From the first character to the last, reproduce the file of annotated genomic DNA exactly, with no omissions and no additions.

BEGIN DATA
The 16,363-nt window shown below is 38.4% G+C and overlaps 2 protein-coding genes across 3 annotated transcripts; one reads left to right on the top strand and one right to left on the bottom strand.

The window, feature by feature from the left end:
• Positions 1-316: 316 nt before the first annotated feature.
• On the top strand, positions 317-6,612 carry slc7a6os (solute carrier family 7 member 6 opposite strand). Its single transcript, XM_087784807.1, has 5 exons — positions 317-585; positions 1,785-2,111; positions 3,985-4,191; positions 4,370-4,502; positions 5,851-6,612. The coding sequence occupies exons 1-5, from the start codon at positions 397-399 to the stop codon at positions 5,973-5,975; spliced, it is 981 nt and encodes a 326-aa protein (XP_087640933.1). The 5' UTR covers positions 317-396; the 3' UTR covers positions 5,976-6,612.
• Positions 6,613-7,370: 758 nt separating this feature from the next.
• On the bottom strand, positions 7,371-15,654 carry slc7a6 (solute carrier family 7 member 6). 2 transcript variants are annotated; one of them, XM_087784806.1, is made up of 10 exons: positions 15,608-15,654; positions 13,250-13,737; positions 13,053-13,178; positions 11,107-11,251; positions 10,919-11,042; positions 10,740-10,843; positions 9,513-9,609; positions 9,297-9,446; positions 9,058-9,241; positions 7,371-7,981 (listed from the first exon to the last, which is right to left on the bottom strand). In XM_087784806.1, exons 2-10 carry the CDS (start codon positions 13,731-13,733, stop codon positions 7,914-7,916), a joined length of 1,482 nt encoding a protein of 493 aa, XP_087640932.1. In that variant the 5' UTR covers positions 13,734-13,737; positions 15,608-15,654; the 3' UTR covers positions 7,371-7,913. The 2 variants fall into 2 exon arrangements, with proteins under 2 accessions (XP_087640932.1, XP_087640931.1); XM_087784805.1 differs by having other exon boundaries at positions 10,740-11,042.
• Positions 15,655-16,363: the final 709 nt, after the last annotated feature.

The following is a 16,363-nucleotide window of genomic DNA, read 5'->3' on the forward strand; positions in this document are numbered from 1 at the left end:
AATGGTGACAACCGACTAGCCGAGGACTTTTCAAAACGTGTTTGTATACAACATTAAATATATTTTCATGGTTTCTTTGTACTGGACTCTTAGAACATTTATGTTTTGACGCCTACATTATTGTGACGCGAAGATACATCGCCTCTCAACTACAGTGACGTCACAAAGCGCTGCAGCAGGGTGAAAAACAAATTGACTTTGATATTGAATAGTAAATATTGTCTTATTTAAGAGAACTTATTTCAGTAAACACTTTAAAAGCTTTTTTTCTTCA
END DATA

The 16,363-nt window shown below is 38.4% G+C and overlaps 2 protein-coding genes across 3 annotated transcripts; one reads left to right on the top strand and one right to left on the bottom strand.

The window, feature by feature from the left end:
• Positions 1-316: 316 nt before the first annotated feature.
• On the top strand, positions 317-6,612 carry slc7a6os (solute carrier family 7 member 6 opposite strand). Its single transcript, XM_087784807.1, has 5 exons — positions 317-585; positions 1,785-2,111; positions 3,985-4,191; positions 4,370-4,502; positions 5,851-6,612. The coding sequence occupies exons 1-5, from the start codon at positions 397-399 to the stop codon at positions 5,973-5,975; spliced, it is 981 nt and encodes a 326-aa protein (XP_087640933.1). The 5' UTR covers positions 317-396; the 3' UTR covers positions 5,976-6,612.
• Positions 6,613-7,370: 758 nt separating this feature from the next.
• On the bottom strand, positions 7,371-15,654 carry slc7a6 (solute carrier family 7 member 6). 2 transcript variants are annotated; one of them, XM_087784806.1, is made up of 10 exons: positions 15,608-15,654; positions 13,250-13,737; positions 13,053-13,178; positions 11,107-11,251; positions 10,919-11,042; positions 10,740-10,843; positions 9,513-9,609; positions 9,297-9,446; positions 9,058-9,241; positions 7,371-7,981 (listed from the first exon to the last, which is right to left on the bottom strand). In XM_087784806.1, exons 2-10 carry the CDS (start codon positions 13,731-13,733, stop codon positions 7,914-7,916), a joined length of 1,482 nt encoding a protein of 493 aa, XP_087640932.1. In that variant the 5' UTR covers positions 13,734-13,737; positions 15,608-15,654; the 3' UTR covers positions 7,371-7,913. The 2 variants fall into 2 exon arrangements, with proteins under 2 accessions (XP_087640932.1, XP_087640931.1); XM_087784805.1 differs by having other exon boundaries at positions 10,740-11,042.
• Positions 15,655-16,363: the final 709 nt, after the last annotated feature.

The following is a 16,363-nucleotide window of genomic DNA, read 5'->3' on the forward strand; positions in this document are numbered from 1 at the left end:
AATGGTGACAACCGACTAGCCGAGGACTTTTCAAAACGTGTTTGTATACAACATTAAATATATTTTCATGGTTTCTTTGTACTGGACTCTTAGAACATTTATGTTTTGACGCCTACATTATTGTGACGCGAAGATACATCGCCTCTCAACTACAGTGACGTCACAAAGCGCTGCAGCAGGGTGAAAAACAAATTGACTTTGATATTGAATAGTAAATATTGTCTTATTTAAGAGAACTTATTTCAGTAAACACTTTAAAAGCTTTTTTTCTTCA